After voting I walked a couple of doors down to the board of elections office, and asked the woman at the front desk if they have any plans to convert Durham County to electronic voting machines. She seemed a little flummoxed by the question; she didn't really answer one way or the other. I told her that I like the system we have now (for those of you not in Durham County, we use optically scanned paper ballots), and I hope we don't change, because I think this system is much safer. She said, "We all feel the same way." She suggested I talk to the guy inside the office, she didn't identify him but the sign on his desk said Michael Ashe. Later I looked him up and he's the director of the board of elections. Unfortunately just as I started to talk to him, he got a phone call that sounded like it was going to take a while, so I left.

So I didn't get any concrete information, but I was encouraged by the remark that they all prefer the current system too. I have to say, I don't know where this push towards paperless electronic voting machines came from. What is the rationale for switching to those machines? I mean sincerely, not just "so it's easier for them to steal elections."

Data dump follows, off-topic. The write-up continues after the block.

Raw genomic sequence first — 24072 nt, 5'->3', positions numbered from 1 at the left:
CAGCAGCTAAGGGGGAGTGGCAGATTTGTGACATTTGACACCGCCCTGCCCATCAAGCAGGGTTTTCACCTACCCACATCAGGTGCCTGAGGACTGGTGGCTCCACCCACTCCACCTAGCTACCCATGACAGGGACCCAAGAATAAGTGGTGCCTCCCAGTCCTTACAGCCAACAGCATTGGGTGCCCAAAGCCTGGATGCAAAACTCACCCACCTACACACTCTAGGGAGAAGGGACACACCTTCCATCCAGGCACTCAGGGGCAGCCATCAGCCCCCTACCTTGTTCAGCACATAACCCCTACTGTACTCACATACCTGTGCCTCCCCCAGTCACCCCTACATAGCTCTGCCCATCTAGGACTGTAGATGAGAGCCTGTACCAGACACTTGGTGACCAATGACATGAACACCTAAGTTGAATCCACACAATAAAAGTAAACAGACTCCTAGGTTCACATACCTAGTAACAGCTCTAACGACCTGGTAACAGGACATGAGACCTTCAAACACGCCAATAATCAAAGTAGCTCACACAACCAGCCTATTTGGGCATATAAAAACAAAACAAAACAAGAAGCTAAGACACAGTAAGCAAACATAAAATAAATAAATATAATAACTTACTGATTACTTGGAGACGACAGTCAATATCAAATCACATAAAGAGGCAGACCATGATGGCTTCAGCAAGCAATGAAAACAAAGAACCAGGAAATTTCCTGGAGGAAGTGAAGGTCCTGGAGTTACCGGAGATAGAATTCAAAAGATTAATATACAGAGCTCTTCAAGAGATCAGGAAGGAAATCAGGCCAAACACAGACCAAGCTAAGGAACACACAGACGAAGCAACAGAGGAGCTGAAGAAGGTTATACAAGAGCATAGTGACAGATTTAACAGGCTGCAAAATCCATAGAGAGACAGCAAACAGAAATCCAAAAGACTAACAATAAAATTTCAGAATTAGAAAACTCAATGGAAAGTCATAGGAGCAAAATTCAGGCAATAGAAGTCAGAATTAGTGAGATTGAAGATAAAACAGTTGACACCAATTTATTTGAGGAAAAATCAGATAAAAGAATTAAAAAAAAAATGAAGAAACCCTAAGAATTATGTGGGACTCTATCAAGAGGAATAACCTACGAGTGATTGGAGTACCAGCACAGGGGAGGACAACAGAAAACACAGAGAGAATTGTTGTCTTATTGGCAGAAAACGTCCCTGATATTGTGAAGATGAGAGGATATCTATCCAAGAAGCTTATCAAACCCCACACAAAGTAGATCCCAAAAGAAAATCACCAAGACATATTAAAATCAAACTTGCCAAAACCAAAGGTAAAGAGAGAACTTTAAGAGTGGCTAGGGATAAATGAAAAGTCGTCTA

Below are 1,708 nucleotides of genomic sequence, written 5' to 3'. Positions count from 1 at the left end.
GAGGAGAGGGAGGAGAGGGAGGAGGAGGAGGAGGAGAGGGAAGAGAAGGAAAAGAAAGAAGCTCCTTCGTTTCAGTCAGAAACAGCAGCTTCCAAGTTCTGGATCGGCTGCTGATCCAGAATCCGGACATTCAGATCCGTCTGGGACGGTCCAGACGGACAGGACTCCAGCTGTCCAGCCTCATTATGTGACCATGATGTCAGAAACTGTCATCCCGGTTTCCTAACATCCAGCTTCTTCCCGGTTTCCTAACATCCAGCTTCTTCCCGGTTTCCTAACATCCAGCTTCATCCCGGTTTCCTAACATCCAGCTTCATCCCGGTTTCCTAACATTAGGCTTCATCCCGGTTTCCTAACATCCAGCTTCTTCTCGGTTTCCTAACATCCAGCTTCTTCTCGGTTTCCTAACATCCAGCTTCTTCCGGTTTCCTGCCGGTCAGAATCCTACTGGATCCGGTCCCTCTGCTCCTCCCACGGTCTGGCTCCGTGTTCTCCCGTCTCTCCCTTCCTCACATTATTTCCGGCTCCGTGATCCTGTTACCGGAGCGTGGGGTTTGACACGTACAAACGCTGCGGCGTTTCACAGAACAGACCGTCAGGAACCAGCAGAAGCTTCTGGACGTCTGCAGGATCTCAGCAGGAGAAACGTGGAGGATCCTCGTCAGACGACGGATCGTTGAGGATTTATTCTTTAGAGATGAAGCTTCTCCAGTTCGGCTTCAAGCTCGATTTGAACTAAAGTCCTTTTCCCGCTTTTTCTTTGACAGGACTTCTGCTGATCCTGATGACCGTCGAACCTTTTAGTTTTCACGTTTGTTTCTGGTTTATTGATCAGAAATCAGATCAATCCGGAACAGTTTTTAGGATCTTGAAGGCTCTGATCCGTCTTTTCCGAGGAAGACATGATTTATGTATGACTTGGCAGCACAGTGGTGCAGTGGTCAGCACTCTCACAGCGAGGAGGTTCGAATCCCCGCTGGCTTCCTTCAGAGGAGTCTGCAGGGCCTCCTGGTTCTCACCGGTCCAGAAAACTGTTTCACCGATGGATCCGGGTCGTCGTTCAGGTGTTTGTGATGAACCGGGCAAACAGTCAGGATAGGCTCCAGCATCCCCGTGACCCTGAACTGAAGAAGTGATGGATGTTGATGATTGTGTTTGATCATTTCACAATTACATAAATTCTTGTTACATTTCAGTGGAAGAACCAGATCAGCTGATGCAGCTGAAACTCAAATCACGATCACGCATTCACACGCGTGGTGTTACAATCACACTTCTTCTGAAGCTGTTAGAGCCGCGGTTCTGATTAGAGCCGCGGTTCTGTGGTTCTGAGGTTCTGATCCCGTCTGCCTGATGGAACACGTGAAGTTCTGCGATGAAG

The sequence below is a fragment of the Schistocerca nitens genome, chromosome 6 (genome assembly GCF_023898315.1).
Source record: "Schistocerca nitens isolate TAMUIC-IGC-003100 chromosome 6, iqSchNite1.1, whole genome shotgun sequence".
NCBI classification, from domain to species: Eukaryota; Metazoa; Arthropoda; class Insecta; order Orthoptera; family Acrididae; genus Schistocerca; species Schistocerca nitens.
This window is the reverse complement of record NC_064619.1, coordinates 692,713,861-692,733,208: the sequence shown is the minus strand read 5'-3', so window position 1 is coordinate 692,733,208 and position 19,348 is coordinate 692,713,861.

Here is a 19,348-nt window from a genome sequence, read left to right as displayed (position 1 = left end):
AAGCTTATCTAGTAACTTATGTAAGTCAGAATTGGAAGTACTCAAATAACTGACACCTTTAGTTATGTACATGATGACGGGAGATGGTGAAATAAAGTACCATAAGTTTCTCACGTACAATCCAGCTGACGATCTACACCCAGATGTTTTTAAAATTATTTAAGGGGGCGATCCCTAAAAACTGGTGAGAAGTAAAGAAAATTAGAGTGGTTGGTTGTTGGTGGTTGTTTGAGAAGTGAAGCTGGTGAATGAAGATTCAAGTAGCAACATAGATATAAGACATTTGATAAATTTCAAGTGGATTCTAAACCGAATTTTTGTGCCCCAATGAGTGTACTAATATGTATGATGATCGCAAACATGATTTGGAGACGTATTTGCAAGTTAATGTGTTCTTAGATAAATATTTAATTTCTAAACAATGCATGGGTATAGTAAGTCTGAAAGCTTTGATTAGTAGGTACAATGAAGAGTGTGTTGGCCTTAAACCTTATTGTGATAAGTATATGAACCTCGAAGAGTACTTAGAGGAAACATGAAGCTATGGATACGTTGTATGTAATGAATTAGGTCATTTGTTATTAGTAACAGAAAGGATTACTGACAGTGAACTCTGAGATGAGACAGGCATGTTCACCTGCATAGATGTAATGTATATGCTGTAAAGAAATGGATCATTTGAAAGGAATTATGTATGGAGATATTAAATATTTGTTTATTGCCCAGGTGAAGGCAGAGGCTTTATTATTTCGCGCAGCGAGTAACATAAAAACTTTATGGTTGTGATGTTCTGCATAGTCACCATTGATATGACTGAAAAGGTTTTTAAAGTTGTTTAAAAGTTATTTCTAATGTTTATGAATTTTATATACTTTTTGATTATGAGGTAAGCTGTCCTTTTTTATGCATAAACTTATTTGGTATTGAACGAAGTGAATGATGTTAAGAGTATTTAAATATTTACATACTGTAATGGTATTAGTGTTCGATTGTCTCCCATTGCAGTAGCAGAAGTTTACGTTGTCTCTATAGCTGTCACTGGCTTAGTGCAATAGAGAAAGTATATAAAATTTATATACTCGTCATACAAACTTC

change of plans

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With a week to go I've been rethinking my plan to go to Pennsylvania and campaign for Bob Casey. I still feel very strongly about wanting to see Rick Santorum out of office. But (knock on wood) it sounds like it's going to happen with or without my help. I've been following the polls for over a month and Santorum has been consistently way behind, never gaining any ground.

thirteen update

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We got the tests back today. Thirteen doesn't have diabetes and she doesn't have kidney disease. Whew!

So what does she have? Well we don't know. Maybe mild hypothyroid. Maybe mild anemia. Maybe something else entirely. Maybe nothing.